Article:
Ted then recounts how the empire was built: at first, he was merely an employee of a donut shop, a bygone Los Angeles chain called Winchell’s Donuts. Within a year, he’s managing his own Winchell’s, turning an aggressive profit (a little too aggressive; the Winchell’s brass have to explain to him that while it does reduce costs, they really shouldn’t pull the used coffee stirrers out of the trash to be washed and re-used). Bear in mind, Ted Ngoy has only been in the US since 1975; by 1977, he owns his own donut shop, Christy’s Donuts (after Mrs. Ngoy, as frequent a talking head in this film as Ted himself). By 1979—four years since his arrival—there are twenty-five Christy’s Donuts in and around Los Angeles; by 1987, there are 32. Also by 1987, the Khmer Rouge have been ousted from Cambodia, which leads to another vast wave of Cambodian refugees, of whom a huge percentage flock to LA to learn the donut business from the man now known as “Uncle Ted.”
This middle third of the film, watching Ngoy’s rise, is a delightful rush, enhanced by archival footage and (because there isn’t actually a lot of archival footage) pop-culture references. We learn that Ngoy, seeking to differentiate his donuts from other brands served in white cardboard boxes, starts using pink boxes; when Ngoy tells this story, an image immediately fills my mind, and minutes later, the image is on screen—an image of Ving Rhames carrying a pink box of dounts, albeit briefly. It’s all very exhilarating, but you find yourself wondering: Usually, when a movie depicts a spectacular rise, isn’t there also a spectacular fall?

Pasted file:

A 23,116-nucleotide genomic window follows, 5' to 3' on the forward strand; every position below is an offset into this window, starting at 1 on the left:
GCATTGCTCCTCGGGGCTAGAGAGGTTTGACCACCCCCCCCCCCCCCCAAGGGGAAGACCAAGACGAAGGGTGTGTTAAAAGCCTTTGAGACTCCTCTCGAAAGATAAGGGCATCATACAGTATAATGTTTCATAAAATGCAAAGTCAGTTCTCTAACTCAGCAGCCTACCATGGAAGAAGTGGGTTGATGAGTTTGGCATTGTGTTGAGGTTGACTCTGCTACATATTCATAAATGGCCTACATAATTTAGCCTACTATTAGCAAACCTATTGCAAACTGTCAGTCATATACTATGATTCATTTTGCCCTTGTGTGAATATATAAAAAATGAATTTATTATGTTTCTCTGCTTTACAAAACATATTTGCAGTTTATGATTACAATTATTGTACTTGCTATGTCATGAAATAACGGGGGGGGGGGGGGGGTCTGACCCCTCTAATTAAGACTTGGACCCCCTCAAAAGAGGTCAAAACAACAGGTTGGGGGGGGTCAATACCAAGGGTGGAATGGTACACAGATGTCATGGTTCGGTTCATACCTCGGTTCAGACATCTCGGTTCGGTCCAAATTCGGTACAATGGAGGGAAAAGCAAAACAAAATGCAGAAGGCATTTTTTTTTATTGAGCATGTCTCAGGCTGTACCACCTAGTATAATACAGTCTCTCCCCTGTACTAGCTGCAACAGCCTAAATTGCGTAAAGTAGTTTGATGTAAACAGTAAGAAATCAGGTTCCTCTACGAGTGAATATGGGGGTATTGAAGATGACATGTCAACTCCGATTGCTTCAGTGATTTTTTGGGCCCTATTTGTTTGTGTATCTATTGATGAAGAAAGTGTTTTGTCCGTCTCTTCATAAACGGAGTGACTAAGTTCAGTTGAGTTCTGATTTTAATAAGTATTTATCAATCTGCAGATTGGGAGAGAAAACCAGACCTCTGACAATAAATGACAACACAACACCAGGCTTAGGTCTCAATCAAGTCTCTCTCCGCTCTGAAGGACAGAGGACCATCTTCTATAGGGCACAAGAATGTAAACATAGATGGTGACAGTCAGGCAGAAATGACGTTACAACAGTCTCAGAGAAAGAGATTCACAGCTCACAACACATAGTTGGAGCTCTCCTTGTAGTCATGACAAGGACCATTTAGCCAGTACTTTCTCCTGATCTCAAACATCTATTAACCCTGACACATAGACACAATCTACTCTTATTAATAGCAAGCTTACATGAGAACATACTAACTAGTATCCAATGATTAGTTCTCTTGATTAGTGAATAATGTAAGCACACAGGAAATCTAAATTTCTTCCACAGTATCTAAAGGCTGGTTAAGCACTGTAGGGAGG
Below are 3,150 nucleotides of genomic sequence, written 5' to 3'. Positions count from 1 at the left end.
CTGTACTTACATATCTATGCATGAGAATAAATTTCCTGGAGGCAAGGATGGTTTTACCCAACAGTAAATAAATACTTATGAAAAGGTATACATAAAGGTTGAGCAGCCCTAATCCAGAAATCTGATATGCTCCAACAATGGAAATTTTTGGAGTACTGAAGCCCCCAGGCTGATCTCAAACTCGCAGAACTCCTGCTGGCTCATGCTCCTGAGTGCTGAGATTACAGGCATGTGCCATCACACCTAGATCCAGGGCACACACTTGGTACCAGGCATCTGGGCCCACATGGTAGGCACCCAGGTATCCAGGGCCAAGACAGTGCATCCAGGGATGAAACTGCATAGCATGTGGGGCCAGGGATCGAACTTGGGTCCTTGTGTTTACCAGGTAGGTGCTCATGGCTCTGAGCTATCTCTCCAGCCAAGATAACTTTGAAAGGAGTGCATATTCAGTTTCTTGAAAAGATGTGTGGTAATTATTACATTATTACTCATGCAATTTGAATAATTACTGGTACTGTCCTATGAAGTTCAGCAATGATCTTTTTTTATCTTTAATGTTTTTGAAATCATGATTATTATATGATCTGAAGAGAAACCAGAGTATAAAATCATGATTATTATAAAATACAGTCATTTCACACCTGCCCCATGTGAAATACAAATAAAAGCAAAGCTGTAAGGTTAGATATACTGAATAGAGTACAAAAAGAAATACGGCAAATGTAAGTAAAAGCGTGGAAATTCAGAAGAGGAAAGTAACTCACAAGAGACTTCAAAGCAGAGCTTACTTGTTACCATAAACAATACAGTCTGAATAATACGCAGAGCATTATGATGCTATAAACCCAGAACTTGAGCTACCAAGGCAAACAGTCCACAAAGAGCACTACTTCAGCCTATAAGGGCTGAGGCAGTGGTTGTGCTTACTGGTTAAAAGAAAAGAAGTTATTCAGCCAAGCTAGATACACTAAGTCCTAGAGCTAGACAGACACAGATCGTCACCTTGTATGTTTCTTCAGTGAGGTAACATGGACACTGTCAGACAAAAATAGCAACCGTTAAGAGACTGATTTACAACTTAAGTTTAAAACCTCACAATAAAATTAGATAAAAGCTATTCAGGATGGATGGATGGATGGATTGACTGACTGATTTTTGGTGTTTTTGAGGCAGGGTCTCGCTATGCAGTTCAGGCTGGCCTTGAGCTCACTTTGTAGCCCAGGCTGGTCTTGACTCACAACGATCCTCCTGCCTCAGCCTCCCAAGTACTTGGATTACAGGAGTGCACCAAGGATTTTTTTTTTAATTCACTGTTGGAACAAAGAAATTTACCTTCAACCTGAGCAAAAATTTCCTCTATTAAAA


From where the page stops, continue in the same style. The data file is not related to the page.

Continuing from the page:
There is, unfortunately, and it’s all on Ted himself. Bored with success, Ngoy starts taking trips to Las Vegas, where he discovers gambling; rather, it discovers him then consumes him. He finds himself needing more and more money with which to gamble, ultimately going to the managers of some of his stores and making an unbelievable deal with them: They loan him money from the cash on hand, and if he loses it, that manager now owns his/her own store. Suffice to say, other Cambodians begin to own donut shops, and Ted begins to not own them. The Donut King took remarkably little time to become The Donut King, and even less time to stop being The Donut King.
Ted Ngoy’s story arc is, itself, disappointing; he divorces Christy, to whom he’s been married since Phnom Penh and is now completely out of the donut business. While he is no longer LA donut monarchy, the current donut kings (and queens) are still to this day 90% Cambodian, with the stores now in the hands of 3rd and 4th-generation Cambodian-Americans. Alice Gu pulls off a kind of misdirect here—we expect The Donut King to be about The Donut King, and while it is, it’s also an unflinching look at his shortcomings and at the empire/cottage industry/subculture he built that still exists. It’s a great story about American entrepreneurship, focusing on a subset that I, at least, had never heard of. A good doc is a window into a world we don’t know, and I cannot think of a way this window could have offered a more thorough view.
You can rent or buy The Donut King on Amazon Prime, Google Play and various other platforms.